Ah, and at last we come to the end of the month. That time that used to be much awaited before Avram Davidson took over F&SF, but which is now just an opportunity to finish compiling my statistics for the best magazines and stories for the month. Between F&SF's gentle decline and the inclusion of Amazing and Fantastic in the regular review schedule, you're in for some surprises.



But first, let's peruse the June 1962 issue of The Magazine of Fantasy and Science Fiction, and see if, despite the new editor's best efforts, we get some winners this month (oh, perhaps I'm being too harsh – Editor is a hard job, and one is limited to the pieces one gets.)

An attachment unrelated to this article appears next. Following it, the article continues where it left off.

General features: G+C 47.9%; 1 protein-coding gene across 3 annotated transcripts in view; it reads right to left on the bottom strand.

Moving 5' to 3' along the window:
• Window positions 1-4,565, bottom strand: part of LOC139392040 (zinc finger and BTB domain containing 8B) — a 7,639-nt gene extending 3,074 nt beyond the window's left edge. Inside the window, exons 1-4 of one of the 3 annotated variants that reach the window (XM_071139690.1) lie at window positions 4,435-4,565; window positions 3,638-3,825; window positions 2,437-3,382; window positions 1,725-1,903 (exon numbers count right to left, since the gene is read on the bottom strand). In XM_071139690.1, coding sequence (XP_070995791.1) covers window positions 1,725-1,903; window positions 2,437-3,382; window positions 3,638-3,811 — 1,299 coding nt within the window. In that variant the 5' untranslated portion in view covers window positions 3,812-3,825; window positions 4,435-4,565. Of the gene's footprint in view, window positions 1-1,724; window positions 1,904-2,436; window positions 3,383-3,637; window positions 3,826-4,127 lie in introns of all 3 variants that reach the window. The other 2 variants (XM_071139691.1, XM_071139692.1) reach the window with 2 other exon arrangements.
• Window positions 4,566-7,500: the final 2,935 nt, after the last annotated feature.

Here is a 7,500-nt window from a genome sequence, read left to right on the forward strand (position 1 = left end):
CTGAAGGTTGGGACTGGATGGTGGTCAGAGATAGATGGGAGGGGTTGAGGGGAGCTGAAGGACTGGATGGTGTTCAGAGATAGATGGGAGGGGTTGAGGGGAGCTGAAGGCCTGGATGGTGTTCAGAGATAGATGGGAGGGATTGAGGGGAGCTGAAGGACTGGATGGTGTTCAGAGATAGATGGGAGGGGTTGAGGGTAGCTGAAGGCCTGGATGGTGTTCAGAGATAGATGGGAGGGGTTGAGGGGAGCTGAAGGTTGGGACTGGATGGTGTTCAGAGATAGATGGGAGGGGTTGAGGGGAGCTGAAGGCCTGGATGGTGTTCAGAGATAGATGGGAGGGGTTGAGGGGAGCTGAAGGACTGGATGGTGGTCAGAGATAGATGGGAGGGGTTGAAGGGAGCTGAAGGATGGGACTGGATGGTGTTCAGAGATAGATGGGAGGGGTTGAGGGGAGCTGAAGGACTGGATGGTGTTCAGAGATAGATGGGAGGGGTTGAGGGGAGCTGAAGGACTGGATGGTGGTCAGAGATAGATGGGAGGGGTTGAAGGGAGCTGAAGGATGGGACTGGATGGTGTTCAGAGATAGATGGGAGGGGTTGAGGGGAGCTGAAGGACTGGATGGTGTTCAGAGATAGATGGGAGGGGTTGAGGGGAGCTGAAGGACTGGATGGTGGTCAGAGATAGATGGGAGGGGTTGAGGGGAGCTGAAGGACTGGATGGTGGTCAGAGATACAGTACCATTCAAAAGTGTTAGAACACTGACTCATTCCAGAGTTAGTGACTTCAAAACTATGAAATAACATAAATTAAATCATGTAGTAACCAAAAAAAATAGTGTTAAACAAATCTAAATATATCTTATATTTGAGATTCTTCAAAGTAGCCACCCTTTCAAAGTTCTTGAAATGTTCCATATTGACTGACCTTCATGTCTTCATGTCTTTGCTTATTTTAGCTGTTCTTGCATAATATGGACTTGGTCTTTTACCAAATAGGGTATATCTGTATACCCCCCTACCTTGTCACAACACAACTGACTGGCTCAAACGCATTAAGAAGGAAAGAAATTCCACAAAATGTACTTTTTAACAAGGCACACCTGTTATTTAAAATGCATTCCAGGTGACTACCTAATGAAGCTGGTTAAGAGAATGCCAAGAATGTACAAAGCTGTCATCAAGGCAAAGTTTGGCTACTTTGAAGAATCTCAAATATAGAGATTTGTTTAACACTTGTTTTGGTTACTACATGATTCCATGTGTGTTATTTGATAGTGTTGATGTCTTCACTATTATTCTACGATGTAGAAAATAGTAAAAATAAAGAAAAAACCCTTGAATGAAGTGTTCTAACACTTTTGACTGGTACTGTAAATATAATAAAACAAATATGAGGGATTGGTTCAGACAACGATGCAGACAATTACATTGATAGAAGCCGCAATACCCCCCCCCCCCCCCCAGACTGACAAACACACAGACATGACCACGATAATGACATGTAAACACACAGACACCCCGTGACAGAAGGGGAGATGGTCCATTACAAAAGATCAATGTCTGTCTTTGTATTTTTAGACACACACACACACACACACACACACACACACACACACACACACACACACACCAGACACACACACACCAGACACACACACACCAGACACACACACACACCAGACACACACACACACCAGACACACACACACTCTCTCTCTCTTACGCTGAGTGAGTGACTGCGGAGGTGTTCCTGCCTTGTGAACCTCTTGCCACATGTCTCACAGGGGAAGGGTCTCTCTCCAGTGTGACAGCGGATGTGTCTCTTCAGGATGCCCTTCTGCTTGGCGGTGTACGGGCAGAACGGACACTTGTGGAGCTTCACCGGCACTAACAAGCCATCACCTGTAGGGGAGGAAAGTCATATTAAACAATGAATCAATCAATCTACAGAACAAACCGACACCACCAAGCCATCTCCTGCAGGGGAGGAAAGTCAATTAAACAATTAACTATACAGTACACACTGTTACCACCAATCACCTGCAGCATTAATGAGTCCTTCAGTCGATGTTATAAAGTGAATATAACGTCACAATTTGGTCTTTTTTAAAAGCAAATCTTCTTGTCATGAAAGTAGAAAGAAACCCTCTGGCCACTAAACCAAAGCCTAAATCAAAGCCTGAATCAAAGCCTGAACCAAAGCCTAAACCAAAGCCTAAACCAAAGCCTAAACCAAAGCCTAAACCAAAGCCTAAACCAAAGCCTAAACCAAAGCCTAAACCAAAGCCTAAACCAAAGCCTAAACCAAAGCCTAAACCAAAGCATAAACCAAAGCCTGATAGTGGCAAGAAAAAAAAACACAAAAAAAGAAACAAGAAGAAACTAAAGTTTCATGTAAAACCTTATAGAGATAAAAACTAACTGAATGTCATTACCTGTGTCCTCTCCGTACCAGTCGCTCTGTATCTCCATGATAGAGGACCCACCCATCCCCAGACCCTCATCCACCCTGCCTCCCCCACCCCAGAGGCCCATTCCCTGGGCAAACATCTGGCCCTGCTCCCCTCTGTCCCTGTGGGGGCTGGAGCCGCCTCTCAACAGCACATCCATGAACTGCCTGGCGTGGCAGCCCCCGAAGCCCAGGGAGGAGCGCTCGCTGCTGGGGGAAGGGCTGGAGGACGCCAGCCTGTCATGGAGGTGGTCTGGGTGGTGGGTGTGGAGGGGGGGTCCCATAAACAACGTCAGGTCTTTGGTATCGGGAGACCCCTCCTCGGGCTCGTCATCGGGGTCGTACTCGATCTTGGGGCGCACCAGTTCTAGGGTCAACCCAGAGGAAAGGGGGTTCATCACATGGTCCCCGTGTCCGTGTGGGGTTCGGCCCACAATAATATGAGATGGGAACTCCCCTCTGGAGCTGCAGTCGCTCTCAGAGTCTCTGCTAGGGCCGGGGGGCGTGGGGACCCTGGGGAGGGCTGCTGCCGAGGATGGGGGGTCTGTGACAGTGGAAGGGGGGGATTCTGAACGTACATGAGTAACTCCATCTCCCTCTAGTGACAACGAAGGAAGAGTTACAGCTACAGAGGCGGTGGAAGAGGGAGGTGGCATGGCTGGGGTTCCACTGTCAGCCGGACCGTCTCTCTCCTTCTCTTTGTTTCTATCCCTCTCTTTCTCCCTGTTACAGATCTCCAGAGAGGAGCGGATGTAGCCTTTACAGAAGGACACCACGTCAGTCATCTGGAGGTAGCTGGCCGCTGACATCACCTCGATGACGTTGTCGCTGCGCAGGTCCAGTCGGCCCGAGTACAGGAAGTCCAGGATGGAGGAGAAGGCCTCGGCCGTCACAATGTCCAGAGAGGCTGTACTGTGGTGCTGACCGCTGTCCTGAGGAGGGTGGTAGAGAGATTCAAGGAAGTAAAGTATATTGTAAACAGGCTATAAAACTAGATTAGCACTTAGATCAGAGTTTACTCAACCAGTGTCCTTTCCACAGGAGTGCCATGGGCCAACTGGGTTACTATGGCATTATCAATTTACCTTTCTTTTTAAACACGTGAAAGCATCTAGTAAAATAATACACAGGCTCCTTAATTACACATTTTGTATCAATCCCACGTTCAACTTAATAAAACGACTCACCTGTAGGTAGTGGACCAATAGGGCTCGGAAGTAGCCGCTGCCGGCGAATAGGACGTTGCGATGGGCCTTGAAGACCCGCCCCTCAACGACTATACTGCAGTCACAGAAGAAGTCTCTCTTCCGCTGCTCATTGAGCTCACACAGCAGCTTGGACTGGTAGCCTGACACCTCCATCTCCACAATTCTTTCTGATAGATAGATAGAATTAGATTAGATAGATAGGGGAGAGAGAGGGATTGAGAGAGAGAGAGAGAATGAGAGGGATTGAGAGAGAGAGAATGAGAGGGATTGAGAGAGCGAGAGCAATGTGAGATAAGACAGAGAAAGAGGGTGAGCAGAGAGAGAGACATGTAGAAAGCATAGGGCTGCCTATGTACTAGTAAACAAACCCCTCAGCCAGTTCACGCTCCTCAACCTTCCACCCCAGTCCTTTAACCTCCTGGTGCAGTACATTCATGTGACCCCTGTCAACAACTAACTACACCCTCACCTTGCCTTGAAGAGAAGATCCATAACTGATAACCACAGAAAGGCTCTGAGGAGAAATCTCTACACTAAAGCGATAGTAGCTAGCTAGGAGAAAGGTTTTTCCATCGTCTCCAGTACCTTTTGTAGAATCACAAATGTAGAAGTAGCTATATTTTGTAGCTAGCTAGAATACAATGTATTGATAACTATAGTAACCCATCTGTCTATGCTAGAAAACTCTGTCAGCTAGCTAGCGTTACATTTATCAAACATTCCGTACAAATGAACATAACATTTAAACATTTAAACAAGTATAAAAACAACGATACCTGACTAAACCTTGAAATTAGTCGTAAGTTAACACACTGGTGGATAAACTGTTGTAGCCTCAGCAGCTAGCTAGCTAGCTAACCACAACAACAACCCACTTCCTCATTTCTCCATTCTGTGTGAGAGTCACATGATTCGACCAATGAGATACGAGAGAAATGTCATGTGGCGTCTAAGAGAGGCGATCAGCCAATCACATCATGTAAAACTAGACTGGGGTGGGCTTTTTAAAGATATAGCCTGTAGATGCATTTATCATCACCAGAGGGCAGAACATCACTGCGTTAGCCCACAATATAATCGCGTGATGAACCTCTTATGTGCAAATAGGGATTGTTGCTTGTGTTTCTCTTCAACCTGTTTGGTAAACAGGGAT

(see the rest at Galactic Journey!)
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I love the bookstore in my town. Not only do they have a news stand in front that provides me with the latest world events and developments in the US space program, but they have a very comprehensive science fiction section front and center as you walk in. I'll occasionally look at the newsstand's selection of comic books when I hear that there is a new series from Marvel Comics, but every trip to the bookstore must come with at least thirty minutes spent in the science fiction section. This month part of my book budget went to an Ace Double Novel containing the third publication of A. Bertram Chandler's The Rim of Space as well as the first edition of John Brunner's Secret Agent of Terra.



(see the rest at Galactic Journey!)